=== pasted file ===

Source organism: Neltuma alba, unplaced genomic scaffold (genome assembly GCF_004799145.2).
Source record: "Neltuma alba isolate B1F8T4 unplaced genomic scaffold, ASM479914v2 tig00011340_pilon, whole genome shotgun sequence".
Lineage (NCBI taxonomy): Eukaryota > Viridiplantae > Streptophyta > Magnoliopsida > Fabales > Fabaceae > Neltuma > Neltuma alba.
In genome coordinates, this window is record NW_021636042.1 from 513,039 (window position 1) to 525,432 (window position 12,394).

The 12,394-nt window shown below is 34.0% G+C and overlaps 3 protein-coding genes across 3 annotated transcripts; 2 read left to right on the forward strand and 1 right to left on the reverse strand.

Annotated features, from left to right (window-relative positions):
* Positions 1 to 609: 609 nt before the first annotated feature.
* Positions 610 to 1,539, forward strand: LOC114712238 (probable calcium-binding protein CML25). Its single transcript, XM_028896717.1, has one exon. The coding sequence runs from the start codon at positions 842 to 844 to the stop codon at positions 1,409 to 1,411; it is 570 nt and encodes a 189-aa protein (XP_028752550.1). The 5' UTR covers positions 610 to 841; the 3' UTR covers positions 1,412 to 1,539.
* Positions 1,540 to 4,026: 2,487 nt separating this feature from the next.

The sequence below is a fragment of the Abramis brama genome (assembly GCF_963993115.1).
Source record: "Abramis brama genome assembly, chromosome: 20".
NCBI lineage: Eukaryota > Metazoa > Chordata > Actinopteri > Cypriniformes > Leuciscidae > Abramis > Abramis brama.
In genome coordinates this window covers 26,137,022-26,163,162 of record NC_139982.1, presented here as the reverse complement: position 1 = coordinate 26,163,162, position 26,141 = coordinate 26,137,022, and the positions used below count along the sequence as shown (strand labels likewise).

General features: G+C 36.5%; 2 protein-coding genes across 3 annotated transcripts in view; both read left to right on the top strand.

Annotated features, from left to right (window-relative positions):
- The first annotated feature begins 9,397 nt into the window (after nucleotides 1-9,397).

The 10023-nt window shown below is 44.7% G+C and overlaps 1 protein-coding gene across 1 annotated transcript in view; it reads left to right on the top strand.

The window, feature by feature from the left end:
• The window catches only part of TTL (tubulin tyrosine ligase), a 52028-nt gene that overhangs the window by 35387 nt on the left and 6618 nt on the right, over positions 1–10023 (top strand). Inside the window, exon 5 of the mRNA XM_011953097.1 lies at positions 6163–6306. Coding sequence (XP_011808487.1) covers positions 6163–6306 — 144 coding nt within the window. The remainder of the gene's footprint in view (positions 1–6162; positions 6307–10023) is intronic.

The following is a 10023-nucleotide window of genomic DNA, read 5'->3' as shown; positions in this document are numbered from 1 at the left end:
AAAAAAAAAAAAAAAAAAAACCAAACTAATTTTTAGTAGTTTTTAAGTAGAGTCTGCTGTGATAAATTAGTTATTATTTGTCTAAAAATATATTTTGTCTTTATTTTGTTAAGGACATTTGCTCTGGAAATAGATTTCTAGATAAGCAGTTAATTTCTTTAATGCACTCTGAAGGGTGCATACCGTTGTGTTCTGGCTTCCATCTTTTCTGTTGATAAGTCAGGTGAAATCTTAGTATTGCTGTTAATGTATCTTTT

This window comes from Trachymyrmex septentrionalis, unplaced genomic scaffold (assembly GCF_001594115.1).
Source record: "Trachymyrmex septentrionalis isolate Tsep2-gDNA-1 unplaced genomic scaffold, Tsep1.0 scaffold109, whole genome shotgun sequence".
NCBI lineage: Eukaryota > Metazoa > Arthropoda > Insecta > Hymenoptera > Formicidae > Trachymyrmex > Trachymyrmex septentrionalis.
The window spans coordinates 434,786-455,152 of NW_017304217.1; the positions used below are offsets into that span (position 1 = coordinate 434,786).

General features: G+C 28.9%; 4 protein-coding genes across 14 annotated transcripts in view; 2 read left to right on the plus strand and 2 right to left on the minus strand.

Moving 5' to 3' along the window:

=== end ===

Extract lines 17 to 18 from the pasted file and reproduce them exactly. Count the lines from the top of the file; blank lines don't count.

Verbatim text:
The 10023-nt window shown below is 44.7% G+C and overlaps 1 protein-coding gene across 1 annotated transcript in view; it reads left to right on the top strand.

The window, feature by feature from the left end: